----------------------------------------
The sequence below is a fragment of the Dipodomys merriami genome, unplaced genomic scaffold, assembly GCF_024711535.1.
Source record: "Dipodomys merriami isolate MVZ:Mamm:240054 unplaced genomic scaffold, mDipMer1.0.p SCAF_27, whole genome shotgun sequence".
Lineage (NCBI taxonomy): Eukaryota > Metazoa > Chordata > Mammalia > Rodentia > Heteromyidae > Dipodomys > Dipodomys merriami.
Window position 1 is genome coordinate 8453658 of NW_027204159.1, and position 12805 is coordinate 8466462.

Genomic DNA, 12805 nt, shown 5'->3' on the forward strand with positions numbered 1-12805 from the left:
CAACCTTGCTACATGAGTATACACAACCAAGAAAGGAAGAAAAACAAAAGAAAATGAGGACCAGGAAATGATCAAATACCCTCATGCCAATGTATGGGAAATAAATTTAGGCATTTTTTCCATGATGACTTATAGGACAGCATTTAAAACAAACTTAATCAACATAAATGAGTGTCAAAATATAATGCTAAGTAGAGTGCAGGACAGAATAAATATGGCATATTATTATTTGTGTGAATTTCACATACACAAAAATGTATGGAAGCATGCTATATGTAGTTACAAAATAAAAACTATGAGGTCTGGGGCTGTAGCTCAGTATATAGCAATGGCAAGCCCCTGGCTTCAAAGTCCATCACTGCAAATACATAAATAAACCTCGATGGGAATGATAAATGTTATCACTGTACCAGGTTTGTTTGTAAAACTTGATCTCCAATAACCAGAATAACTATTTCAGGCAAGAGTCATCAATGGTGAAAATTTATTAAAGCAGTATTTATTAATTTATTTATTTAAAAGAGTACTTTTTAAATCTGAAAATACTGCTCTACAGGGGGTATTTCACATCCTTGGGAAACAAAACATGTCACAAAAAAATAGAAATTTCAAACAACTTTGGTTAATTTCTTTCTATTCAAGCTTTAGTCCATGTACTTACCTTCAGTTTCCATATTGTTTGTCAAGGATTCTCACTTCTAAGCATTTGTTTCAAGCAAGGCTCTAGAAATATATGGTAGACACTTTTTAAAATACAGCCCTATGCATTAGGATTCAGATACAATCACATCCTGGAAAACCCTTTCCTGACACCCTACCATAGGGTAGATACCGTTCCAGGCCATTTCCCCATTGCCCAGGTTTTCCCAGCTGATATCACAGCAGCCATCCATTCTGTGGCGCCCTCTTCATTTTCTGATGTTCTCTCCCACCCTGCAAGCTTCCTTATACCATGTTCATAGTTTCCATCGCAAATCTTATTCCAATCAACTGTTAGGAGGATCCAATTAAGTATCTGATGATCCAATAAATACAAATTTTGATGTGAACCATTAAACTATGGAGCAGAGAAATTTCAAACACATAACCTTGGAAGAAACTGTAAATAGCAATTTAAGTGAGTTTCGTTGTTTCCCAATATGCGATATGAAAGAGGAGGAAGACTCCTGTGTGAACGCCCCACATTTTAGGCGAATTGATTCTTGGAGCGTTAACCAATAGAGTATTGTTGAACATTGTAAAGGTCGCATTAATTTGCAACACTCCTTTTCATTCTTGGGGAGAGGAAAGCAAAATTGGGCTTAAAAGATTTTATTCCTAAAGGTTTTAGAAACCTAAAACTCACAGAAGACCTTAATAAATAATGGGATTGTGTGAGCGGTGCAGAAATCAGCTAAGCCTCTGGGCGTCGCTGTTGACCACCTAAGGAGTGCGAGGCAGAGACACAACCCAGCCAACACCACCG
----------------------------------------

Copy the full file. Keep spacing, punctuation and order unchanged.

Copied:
The sequence below is a fragment of the Dipodomys merriami genome, unplaced genomic scaffold, assembly GCF_024711535.1.
Source record: "Dipodomys merriami isolate MVZ:Mamm:240054 unplaced genomic scaffold, mDipMer1.0.p SCAF_27, whole genome shotgun sequence".
Lineage (NCBI taxonomy): Eukaryota > Metazoa > Chordata > Mammalia > Rodentia > Heteromyidae > Dipodomys > Dipodomys merriami.
Window position 1 is genome coordinate 8453658 of NW_027204159.1, and position 12805 is coordinate 8466462.

Genomic DNA, 12805 nt, shown 5'->3' on the forward strand with positions numbered 1-12805 from the left:
CAACCTTGCTACATGAGTATACACAACCAAGAAAGGAAGAAAAACAAAAGAAAATGAGGACCAGGAAATGATCAAATACCCTCATGCCAATGTATGGGAAATAAATTTAGGCATTTTTTCCATGATGACTTATAGGACAGCATTTAAAACAAACTTAATCAACATAAATGAGTGTCAAAATATAATGCTAAGTAGAGTGCAGGACAGAATAAATATGGCATATTATTATTTGTGTGAATTTCACATACACAAAAATGTATGGAAGCATGCTATATGTAGTTACAAAATAAAAACTATGAGGTCTGGGGCTGTAGCTCAGTATATAGCAATGGCAAGCCCCTGGCTTCAAAGTCCATCACTGCAAATACATAAATAAACCTCGATGGGAATGATAAATGTTATCACTGTACCAGGTTTGTTTGTAAAACTTGATCTCCAATAACCAGAATAACTATTTCAGGCAAGAGTCATCAATGGTGAAAATTTATTAAAGCAGTATTTATTAATTTATTTATTTAAAAGAGTACTTTTTAAATCTGAAAATACTGCTCTACAGGGGGTATTTCACATCCTTGGGAAACAAAACATGTCACAAAAAAATAGAAATTTCAAACAACTTTGGTTAATTTCTTTCTATTCAAGCTTTAGTCCATGTACTTACCTTCAGTTTCCATATTGTTTGTCAAGGATTCTCACTTCTAAGCATTTGTTTCAAGCAAGGCTCTAGAAATATATGGTAGACACTTTTTAAAATACAGCCCTATGCATTAGGATTCAGATACAATCACATCCTGGAAAACCCTTTCCTGACACCCTACCATAGGGTAGATACCGTTCCAGGCCATTTCCCCATTGCCCAGGTTTTCCCAGCTGATATCACAGCAGCCATCCATTCTGTGGCGCCCTCTTCATTTTCTGATGTTCTCTCCCACCCTGCAAGCTTCCTTATACCATGTTCATAGTTTCCATCGCAAATCTTATTCCAATCAACTGTTAGGAGGATCCAATTAAGTATCTGATGATCCAATAAATACAAATTTTGATGTGAACCATTAAACTATGGAGCAGAGAAATTTCAAACACATAACCTTGGAAGAAACTGTAAATAGCAATTTAAGTGAGTTTCGTTGTTTCCCAATATGCGATATGAAAGAGGAGGAAGACTCCTGTGTGAACGCCCCACATTTTAGGCGAATTGATTCTTGGAGCGTTAACCAATAGAGTATTGTTGAACATTGTAAAGGTCGCATTAATTTGCAACACTCCTTTTCATTCTTGGGGAGAGGAAAGCAAAATTGGGCTTAAAAGATTTTATTCCTAAAGGTTTTAGAAACCTAAAACTCACAGAAGACCTTAATAAATAATGGGATTGTGTGAGCGGTGCAGAAATCAGCTAAGCCTCTGGGCGTCGCTGTTGACCACCTAAGGAGTGCGAGGCAGAGACACAACCCAGCCAACACCACCG